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Removing parts from sprue

Cutting plastic model parts without ruining them
The basic tools for any modeler’s toolbox, and what you’ll need to remove and clean up parts are, from left, a hobby knife, side cutter, and sanding stick.
Keep the side cutter’s flat side as close as possible to the part being removed for a cleaner cut and less sanding.
There is always some remnant of the attachment point no matter how clean the cut from the snips.
Carefully shave away any remnants of the attachment point with a sharp No. 11 hobby blade.
Finish up with a few passes of a medium-grit sanding stick. Don’t be too aggressive here or you may need to fill the seam on your model later in the build.
One of the most basic activities in model building is also one of the most misunderstood, at least by beginners: removing parts from the sprue or parts tree. It’s normal to want to get in there and twist parts off or use a hobby knife to cut them away, but doing either could break your parts, or, at the very least, leave them with ugly deformations.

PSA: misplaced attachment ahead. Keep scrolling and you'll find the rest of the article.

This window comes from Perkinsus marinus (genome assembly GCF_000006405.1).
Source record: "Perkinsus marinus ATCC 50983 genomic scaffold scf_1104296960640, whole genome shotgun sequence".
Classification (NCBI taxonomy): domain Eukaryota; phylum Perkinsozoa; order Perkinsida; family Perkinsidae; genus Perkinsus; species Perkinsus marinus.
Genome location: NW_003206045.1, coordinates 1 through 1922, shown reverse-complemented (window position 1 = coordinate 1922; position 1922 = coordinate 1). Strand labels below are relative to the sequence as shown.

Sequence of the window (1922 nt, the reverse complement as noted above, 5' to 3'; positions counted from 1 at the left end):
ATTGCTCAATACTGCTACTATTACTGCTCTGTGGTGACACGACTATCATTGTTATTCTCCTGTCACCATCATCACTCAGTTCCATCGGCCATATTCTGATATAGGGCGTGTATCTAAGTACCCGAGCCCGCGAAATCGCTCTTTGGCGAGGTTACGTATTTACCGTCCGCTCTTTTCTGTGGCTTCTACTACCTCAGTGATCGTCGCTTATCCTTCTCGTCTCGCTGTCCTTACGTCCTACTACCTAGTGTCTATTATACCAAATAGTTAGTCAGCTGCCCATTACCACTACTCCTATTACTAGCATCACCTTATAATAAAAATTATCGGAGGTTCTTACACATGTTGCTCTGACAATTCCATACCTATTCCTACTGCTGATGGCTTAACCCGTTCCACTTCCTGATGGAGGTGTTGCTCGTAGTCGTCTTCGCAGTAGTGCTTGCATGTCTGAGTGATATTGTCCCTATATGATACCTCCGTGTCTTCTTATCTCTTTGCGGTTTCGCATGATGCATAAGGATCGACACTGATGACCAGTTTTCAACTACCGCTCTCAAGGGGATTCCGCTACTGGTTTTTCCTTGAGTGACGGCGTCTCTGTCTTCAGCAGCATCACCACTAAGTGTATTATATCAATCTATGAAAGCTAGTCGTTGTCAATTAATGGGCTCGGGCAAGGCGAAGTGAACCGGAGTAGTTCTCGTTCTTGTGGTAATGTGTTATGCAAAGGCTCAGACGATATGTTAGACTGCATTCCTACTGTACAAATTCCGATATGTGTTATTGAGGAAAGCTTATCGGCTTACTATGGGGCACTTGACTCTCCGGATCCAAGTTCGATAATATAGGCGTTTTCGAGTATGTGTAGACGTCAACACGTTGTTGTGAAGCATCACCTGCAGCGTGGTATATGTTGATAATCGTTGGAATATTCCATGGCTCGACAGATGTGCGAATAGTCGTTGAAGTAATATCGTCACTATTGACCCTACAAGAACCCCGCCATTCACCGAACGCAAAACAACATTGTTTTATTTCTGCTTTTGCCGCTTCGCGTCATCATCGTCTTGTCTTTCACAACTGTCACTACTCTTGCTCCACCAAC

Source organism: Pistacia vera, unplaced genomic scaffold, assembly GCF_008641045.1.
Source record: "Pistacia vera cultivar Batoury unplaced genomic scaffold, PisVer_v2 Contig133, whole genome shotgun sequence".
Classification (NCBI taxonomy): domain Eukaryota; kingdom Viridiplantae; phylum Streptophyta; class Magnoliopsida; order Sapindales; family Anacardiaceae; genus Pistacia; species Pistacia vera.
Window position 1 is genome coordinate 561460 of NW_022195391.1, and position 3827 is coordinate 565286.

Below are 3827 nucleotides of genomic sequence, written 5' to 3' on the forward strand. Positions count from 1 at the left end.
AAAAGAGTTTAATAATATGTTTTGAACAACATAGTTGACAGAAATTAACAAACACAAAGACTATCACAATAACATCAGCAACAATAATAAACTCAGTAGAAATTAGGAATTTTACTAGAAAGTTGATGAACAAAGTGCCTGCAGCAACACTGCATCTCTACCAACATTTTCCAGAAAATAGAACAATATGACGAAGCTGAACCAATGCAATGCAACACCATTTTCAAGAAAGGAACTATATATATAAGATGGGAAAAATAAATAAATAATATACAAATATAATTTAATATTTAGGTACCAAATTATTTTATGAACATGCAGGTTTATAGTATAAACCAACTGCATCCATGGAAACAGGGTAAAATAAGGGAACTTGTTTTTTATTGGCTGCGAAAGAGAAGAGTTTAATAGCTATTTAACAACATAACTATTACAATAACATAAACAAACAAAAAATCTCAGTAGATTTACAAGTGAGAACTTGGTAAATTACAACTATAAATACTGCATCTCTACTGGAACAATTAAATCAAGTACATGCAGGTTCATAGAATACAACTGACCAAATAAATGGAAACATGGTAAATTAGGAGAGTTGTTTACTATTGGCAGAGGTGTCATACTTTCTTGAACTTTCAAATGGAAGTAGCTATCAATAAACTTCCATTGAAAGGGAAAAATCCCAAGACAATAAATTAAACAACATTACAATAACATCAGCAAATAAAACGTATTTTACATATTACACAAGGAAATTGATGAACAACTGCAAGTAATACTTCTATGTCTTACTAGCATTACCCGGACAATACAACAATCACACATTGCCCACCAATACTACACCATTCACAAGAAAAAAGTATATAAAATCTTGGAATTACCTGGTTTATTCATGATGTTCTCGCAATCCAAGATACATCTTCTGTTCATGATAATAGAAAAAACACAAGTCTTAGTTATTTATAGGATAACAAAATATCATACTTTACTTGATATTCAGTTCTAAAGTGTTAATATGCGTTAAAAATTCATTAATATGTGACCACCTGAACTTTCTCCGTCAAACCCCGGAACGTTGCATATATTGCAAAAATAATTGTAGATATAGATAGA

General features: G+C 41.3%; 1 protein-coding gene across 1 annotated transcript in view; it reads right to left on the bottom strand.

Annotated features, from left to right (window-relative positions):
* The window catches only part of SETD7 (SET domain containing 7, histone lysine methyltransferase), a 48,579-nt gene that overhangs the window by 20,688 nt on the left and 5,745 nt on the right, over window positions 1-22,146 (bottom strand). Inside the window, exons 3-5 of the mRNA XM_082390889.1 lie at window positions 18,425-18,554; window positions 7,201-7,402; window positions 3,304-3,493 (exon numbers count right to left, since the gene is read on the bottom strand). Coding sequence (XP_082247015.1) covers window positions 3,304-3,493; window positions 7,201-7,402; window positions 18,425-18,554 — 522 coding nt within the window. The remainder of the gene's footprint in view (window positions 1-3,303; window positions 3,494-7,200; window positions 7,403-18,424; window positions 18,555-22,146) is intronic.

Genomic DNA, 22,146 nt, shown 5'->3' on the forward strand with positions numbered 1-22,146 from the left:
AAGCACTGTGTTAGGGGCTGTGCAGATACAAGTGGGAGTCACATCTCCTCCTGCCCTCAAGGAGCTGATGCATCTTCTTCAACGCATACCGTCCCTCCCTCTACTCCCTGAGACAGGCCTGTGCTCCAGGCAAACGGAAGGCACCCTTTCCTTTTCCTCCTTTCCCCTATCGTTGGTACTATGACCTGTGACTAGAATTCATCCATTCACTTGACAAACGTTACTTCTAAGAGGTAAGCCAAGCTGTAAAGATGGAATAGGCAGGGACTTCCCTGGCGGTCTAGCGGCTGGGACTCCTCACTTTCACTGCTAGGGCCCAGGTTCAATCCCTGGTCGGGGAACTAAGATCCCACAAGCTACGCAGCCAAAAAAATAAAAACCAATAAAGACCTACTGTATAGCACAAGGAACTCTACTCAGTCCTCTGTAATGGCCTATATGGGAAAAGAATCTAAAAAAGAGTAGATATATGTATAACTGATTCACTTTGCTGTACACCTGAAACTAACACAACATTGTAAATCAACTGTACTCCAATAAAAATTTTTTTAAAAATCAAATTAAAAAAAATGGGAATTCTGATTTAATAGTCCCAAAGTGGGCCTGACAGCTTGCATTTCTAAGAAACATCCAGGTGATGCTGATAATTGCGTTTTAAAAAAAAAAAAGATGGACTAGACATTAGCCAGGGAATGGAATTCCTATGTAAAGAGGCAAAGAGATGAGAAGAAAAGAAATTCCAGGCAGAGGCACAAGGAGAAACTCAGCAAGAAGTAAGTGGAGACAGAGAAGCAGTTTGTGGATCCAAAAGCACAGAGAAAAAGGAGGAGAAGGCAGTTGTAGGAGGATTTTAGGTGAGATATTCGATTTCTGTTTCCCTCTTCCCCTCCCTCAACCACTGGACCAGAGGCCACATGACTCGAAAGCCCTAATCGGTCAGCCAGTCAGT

Instead, you’ll want to have three basic tools on hand to remove parts from the sprue: a sharp hobby knife, side cutters (what we colloquially call sprue cutters or snips), and a medium-grit sanding stick. These should form the foundation for every modeler’s toolbox.

For large, sturdy parts, you can place the flat side of the snips near where the attachment point meets the part and squeeze shut the jaws. You’ll notice that even the cleanest cut will leave a small blemish that would be obvious on a finished model or might interfere with the parting fitting correctly. What to do?

Start off by removing excess plastic by carefully trimming with a No. 11 hobby blade. The watch word is CAREFULLY. It’s easy to cut too deep and gouge the part. And don’t cut toward yourself, even though it may feel like it gives you more control. Hobby blades are sharp and there’s no one who builds models that gets away without at least one painful lesson in that fact.

After you’ve cleaned away the excess, make a few passes with the sanding stick to smooth the surface. Make sure not to remove more plastic than necessary while sanding. That will mean you’ll have to come through and fill uneven spots near the seam. Working slowly is the best bet, removing a little material at a time and frequently checking your progress.

And now you know how to cut parts from a sprue without ruining them. Have fun!

For more model building tips and advice, pick up Essential Skills for Scale Modelers

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